Steve Ellison slumps forward in his hotel lobby chair, explaining some of the inspirations behind his latest otherworldly collection of songs. “There were certain ideas – holographic universes, metaphysical science, new age philosophy, astro dynamics, that kinda shit – that translated over into the music from some of the fiction I've been reading,” he says. The businessman opposite us stops thumbing his newspaper and looks over, the calm normality of his evening macchiato disappearing around him. “I imagined I was astral projecting, seeing things no one had seen before. That's what I wanted it sound like.”
If any of this sounds like something you might hear at a Scientology sermon, well, welcome to the feeling of being swept away by a Flying Lotus record. There's something dizzyingly persuasive about the Californian's music, last evidenced on his 2010 album Cosmogramma – a phantasmagoric fever dream of bleeps and beats that ghost in and out of New Orleans jazz and West Coast hip-hop. That album made a cult icon of Ellison. But the fame it slung his way he seems only loosely interested in. “Fame and money… that’s not real for me. I do okay just doing my thing. I don’t need all the extras.”
Ellison will tell you that not all that much has changed in his life in the two years since. “I went back to school for a while. I took piano classes. Been getting into weights a lot recently too.” No shit, I think to myself from underneath his shadow. His new album Until the Quiet Comes is as much of a behemoth as he is. It spills over with ideas and imagination, a universe-straddling epic that grinds keyboard melodies against throbbing nocturnal rhythms and spacey glitch-electronics. But beyond its sci-fi scale, it turns out, lays a more human story.
“I wanted to live a little after Cosmogramma. That was important – to take some time, live a little and find something new to say instead of pushing out the same stuff. So I took off for a while,” he tells me. “All of a sudden after that record I had people like Kanye [West] and M.I.A hitting me up, wanting me in the same room as them.” But the 29-year-old wasn't drawn by the bright lights and chiming cash register sounds of big name collaborations. “I'm not really interesting in playing on someone else's field, you know? It’s flattering if people want to take me there, but I don't want to have to fucking do some shit I don't want to do, that I'm not honest about.”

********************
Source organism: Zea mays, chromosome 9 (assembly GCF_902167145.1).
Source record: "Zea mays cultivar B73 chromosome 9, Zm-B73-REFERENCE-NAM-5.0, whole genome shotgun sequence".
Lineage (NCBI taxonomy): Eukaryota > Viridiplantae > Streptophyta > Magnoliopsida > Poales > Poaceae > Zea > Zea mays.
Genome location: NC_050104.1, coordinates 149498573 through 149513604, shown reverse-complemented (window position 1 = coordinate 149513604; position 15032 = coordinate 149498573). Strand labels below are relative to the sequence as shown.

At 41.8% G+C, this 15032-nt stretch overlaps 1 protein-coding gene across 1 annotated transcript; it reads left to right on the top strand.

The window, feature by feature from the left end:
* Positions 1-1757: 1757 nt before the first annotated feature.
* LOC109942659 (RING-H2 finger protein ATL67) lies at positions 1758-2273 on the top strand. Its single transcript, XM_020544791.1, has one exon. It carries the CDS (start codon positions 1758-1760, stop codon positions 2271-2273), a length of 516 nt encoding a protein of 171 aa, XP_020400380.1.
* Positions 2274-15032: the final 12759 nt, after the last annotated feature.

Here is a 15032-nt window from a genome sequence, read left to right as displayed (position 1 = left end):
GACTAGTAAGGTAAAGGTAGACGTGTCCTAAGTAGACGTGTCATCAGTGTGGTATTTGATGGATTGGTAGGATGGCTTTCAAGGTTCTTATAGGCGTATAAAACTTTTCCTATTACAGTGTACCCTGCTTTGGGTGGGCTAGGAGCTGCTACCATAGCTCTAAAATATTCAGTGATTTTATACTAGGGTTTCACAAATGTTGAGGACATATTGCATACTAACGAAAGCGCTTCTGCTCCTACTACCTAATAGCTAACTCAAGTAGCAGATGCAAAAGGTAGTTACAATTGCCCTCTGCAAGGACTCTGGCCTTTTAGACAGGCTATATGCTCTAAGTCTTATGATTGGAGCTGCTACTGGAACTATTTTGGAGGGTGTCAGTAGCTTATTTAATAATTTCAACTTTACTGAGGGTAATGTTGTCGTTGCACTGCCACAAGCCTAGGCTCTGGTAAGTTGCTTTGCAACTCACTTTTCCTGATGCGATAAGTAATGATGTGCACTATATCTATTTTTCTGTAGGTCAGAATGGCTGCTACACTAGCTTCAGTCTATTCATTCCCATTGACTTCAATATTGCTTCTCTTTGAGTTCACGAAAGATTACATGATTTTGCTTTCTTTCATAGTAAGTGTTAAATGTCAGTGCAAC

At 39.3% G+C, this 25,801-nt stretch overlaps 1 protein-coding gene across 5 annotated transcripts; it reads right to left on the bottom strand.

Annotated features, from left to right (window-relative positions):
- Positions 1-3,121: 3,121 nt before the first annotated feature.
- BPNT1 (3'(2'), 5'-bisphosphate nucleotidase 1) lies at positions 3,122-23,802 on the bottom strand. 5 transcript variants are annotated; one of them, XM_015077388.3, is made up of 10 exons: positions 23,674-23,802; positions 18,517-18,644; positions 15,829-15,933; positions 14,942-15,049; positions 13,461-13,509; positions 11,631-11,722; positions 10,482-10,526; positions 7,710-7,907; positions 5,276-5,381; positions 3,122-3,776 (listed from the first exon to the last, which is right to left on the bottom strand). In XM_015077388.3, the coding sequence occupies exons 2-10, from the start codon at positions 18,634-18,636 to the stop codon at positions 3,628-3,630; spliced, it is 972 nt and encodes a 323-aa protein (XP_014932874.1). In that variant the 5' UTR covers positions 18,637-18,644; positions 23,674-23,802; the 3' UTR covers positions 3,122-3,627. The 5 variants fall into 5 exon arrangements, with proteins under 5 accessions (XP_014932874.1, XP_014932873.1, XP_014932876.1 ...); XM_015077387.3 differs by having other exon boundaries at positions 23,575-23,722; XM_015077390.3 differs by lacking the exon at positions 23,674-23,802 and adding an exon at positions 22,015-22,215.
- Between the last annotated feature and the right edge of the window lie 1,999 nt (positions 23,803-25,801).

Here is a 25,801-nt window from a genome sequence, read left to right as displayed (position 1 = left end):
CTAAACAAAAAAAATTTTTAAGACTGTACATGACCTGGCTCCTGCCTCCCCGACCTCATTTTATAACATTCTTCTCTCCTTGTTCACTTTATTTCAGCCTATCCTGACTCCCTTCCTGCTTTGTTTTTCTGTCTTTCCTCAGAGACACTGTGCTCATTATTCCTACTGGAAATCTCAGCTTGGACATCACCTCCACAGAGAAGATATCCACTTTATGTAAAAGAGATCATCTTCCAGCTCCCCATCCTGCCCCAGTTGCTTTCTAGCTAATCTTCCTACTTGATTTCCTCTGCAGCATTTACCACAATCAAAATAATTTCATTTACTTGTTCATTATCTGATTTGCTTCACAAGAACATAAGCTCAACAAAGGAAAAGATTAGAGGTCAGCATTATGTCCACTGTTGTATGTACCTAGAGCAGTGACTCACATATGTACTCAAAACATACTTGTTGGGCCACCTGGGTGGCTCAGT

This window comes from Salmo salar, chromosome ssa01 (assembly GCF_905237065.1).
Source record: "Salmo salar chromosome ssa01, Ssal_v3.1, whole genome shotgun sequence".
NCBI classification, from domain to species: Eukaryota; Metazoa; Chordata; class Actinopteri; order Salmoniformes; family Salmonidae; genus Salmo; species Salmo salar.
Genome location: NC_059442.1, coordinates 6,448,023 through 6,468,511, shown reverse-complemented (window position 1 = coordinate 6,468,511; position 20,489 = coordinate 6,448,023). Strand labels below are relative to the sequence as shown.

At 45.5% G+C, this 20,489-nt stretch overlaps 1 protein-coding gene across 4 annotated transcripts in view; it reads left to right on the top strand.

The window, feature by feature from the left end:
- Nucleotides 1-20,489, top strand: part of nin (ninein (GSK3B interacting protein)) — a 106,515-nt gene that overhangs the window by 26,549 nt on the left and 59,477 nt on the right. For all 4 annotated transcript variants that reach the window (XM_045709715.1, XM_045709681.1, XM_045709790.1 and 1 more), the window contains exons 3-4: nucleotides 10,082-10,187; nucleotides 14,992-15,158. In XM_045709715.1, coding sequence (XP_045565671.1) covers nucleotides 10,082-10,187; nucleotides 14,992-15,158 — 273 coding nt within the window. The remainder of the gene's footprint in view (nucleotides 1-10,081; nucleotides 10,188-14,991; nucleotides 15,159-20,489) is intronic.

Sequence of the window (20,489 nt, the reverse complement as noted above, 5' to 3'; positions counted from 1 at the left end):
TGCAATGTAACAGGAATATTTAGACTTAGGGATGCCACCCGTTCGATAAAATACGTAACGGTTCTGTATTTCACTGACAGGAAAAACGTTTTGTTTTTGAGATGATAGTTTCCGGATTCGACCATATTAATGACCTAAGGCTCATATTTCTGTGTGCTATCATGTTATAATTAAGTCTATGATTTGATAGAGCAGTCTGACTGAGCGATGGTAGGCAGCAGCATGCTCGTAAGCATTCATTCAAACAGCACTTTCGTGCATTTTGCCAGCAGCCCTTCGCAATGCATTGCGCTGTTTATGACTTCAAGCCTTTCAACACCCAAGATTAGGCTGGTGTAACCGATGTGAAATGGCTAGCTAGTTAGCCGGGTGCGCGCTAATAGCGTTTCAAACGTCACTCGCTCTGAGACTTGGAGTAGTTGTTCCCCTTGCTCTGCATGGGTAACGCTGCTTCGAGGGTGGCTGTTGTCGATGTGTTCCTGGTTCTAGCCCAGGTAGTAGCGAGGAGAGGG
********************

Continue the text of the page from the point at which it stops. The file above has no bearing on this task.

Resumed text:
Instead he worked on only a select number of projects – a new Thundercat album with frequent collaborator Erykah Badu and an as-yet-unreleased collaboration with Beck (“it sounds like Can but fucked up,” he promises) – so he could “just kinda drift around.” It had been a frantic few years since the death of his mother in 2008 and for Ellison taking time out was a complete necessity. “I had to live a little. I needed that time to find something new to say instead of constantly pushing out stuff. There’s no progression there otherwise, if you have nothing new to say.”
Progression is a major part of the mechanic behind Flying Lotus, he insists. “When it came to making a new record I knew I wanted to pull back. I didn't want to maximise everything which was my attitude before. I just felt like holding back would make for a more interesting, more honest record. I also feel I had done that already. I wanted to make sure there was a significant difference in the thrust of what I was working on.” Despite the easiness and free-flowing feel of the record, it was at times tedious to put together, he admits. “I wanted to make sure it had this consistency. I wanted all the songs to be part of the same universe. I wanted the sections to add up and to bridge gaps. When you do things like that, you really go in and spend time making it hella blended, you know, that takes a while.”